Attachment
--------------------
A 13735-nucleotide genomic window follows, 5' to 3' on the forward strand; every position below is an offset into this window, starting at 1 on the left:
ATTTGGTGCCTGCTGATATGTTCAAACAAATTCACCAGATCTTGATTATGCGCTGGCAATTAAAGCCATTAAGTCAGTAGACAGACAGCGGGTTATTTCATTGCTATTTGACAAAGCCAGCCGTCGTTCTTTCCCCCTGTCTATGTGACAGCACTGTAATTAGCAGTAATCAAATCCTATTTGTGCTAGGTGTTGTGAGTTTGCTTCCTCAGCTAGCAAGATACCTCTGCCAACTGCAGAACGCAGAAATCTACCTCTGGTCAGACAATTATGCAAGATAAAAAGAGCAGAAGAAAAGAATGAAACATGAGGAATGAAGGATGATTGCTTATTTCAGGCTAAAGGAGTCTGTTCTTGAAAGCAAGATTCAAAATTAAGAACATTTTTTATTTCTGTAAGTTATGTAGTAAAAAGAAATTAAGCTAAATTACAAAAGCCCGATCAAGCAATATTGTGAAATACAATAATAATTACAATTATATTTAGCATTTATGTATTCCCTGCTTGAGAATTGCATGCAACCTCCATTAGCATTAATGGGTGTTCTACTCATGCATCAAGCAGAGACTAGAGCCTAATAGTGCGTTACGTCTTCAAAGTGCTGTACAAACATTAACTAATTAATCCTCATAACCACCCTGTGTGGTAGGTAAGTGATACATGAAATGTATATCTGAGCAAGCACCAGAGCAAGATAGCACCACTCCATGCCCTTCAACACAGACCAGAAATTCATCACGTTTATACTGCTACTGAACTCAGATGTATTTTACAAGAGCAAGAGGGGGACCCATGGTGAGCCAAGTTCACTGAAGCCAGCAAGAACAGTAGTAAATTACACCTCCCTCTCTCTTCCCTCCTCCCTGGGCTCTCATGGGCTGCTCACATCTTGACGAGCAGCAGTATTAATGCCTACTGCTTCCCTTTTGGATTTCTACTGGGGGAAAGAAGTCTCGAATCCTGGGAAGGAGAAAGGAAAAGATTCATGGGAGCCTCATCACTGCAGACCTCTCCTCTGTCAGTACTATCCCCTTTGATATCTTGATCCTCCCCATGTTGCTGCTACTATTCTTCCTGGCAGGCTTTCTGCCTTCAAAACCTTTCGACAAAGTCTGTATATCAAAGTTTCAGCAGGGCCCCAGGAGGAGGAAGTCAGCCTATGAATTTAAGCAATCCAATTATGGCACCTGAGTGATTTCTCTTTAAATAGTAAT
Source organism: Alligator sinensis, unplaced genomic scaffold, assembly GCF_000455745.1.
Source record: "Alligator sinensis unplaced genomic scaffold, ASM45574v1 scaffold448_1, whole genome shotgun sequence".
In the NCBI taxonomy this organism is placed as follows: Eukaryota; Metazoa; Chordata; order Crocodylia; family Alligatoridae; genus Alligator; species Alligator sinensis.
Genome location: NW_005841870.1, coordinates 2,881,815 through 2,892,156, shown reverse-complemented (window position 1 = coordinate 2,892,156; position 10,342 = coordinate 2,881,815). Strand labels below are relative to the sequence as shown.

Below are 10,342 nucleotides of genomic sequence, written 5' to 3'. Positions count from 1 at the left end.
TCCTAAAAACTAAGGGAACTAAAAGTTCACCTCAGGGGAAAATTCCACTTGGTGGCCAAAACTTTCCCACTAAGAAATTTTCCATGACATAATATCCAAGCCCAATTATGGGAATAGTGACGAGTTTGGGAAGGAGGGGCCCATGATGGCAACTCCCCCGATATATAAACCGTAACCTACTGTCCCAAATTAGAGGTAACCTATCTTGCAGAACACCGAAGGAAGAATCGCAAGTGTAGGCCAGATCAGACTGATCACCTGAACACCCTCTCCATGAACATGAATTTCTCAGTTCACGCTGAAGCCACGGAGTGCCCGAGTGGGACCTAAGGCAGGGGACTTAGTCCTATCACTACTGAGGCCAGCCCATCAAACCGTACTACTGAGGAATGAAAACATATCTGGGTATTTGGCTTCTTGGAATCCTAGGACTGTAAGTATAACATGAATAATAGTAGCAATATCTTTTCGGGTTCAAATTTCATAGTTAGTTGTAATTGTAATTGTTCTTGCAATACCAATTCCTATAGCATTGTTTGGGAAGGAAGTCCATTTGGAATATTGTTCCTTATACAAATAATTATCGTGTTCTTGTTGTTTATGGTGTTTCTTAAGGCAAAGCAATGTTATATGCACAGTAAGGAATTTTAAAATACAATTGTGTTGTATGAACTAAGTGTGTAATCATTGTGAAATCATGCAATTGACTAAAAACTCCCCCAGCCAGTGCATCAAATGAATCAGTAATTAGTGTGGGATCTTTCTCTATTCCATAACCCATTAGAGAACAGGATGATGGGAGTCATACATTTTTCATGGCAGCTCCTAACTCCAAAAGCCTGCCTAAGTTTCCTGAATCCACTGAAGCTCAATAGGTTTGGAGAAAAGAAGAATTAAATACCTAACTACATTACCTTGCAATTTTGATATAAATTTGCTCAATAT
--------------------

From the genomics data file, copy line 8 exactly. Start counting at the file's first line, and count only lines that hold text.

TCCTAAAAACTAAGGGAACTAAAAGTTCACCTCAGGGGAAAATTCCACTTGGTGGCCAAAACTTTCCCACTAAGAAATTTTCCATGACATAATATCCAAGCCCAATTATGGGAATAGTGACGAGTTTGGGAAGGAGGGGCCCATGATGGCAACTCCCCCGATATATAAACCGTAACCTACTGTCCCAAATTAGAGGTAACCTATCTTGCAGAACACCGAAGGAAGAATCGCAAGTGTAGGCCAGATCAGACTGATCACCTGAACACCCTCTCCATGAACATGAATTTCTCAGTTCACGCTGAAGCCACGGAGTGCCCGAGTGGGACCTAAGGCAGGGGACTTAGTCCTATCACTACTGAGGCCAGCCCATCAAACCGTACTACTGAGGAATGAAAACATATCTGGGTATTTGGCTTCTTGGAATCCTAGGACTGTAAGTATAACATGAATAATAGTAGCAATATCTTTTCGGGTTCAAATTTCATAGTTAGTTGTAATTGTAATTGTTCTTGCAATACCAATTCCTATAGCATTGTTTGGGAAGGAAGTCCATTTGGAATATTGTTCCTTATACAAATAATTATCGTGTTCTTGTTGTTTATGGTGTTTCTTAAGGCAAAGCAATGTTATATGCACAGTAAGGAATTTTAAAATACAATTGTGTTGTATGAACTAAGTGTGTAATCATTGTGAAATCATGCAATTGACTAAAAACTCCCCCAGCCAGTGCATCAAATGAATCAGTAATTAGTGTGGGATCTTTCTCTATTCCATAACCCATTAGAGAACAGGATGATGGGAGTCATACATTTTTCATGGCAGCTCCTAACTCCAAAAGCCTGCCTAAGTTTCCTGAATCCACTGAAGCTCAATAGGTTTGGAGAAAAGAAGAATTAAATACCTAACTACATTACCTTGCAATTTTGATATAAATTTGCTCAATAT